Henry and Alice: Into the Wild
At the Arts Club Granville Island Stage until May 26 Tickets: 604-687-1644, artsclub.com
A couple of firsts: resounding applause when, on opening night, front of house manager Laura Eveleigh reminded us again-after the intermission-about cellphones. One had rung not once but twice during Act 1. If even one person had stood to applaud her, it might have initiated a unanimous standing O for Eveleigh. And that, I think, would have been a first.
The other first is the world premiere of Michelle Riml's Henry and Alice: Into the Wild. This one doesn't feel like much of a first, though, because Riml's Sexy Laundry introduced us to Henry and Alice in 2004. Back then they'd booked a fancy hotel room in an effort to put a little magic back into their marriage. Punchy one-liners, hopeful ending.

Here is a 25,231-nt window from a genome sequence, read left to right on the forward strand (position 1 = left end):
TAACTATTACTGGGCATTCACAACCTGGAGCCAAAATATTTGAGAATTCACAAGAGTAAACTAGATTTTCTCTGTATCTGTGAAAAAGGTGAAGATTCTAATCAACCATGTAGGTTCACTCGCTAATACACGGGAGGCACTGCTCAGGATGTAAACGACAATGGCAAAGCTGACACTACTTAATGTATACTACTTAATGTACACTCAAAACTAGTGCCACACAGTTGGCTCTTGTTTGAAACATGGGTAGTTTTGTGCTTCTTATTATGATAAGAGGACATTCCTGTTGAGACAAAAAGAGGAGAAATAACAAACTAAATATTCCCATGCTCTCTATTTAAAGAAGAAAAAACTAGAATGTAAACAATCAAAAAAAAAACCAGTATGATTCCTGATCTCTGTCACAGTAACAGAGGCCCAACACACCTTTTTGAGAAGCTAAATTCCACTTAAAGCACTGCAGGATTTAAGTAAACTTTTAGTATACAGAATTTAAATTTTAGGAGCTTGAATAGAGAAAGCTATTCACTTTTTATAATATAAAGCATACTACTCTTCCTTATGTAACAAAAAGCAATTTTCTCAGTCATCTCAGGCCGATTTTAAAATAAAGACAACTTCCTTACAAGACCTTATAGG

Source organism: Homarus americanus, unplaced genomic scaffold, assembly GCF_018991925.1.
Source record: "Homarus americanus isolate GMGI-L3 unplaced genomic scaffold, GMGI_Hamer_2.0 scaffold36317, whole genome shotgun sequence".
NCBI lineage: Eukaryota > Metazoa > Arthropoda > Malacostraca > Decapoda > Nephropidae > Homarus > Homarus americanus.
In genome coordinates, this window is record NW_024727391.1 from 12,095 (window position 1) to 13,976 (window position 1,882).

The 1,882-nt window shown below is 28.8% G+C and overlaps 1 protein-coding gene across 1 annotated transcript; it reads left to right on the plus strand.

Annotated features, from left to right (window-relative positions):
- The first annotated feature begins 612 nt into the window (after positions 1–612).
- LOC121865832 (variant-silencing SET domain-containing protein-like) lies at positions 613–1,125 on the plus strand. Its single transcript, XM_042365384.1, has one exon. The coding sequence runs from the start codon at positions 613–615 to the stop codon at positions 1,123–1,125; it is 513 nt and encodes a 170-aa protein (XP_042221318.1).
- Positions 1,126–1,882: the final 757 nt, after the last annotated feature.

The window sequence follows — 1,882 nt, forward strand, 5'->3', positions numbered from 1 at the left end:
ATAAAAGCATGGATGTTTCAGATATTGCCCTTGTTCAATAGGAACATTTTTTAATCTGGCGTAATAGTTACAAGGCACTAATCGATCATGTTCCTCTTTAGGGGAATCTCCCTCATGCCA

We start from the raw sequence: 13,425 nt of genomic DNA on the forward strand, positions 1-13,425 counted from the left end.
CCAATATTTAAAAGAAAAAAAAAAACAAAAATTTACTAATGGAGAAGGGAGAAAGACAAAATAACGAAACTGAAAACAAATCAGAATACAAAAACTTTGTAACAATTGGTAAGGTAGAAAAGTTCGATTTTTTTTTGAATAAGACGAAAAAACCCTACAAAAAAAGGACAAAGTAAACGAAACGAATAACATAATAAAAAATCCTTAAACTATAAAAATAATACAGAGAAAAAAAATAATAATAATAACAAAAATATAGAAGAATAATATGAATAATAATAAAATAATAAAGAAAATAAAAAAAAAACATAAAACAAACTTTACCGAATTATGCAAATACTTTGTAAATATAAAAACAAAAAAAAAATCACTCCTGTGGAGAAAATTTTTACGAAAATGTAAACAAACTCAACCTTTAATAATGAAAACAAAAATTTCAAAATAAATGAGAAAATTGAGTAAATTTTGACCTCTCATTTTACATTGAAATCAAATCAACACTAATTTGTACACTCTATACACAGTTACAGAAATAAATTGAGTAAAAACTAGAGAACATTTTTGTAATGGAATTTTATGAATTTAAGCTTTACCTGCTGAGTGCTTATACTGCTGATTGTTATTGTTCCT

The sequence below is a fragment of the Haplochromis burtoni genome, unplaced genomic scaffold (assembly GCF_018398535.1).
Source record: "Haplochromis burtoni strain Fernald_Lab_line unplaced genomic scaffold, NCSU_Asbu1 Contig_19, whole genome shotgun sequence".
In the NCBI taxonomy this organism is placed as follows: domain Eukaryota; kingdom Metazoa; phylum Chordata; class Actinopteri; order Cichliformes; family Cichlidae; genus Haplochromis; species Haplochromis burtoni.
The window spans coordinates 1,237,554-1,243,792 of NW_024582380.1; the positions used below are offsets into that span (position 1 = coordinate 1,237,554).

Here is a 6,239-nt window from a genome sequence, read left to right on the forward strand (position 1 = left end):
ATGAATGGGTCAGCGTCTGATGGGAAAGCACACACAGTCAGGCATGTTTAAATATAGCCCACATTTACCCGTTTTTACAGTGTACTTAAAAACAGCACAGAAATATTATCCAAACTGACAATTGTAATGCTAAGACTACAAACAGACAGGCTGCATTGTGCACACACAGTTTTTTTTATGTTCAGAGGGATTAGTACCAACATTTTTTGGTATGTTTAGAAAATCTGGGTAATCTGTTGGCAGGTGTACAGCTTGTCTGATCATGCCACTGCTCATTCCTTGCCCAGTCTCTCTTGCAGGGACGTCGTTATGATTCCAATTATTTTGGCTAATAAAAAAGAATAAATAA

Well, Henry and Alice are still married and they're still trying to find the magic. He's remained stodgy and insecure; she continues to be restless. The quips don't quit. And there's another hopeful ending.
Set designer Ted Roberts provides a lush forested set with soaring cedars dripping with moss for the campsite Henry has reserved for himself and Alice after his job loss forces them to cut back on their overseas holidays.
Susinn McFarlen is, once again, Alice and, in spite of Alice's love affair with all things Martha Stewart, we like this character thanks to McFarlen's girlish charm. Andrew Wheeler is Henry and, despite Henry's crankiness, we like him, too.
Pulling it all together by taking it almost all off is Beverley Elliott, Alice's free-spirited sister Diana who offers a lot of "find your groove" advice.
Director Andrew McIlroy keeps it all going lickety-split and it's all over in 90 minutes. If funny, warm and fuzzy is what you're looking for, look no further.
-Jo Ledingham firstname.lastname@example.org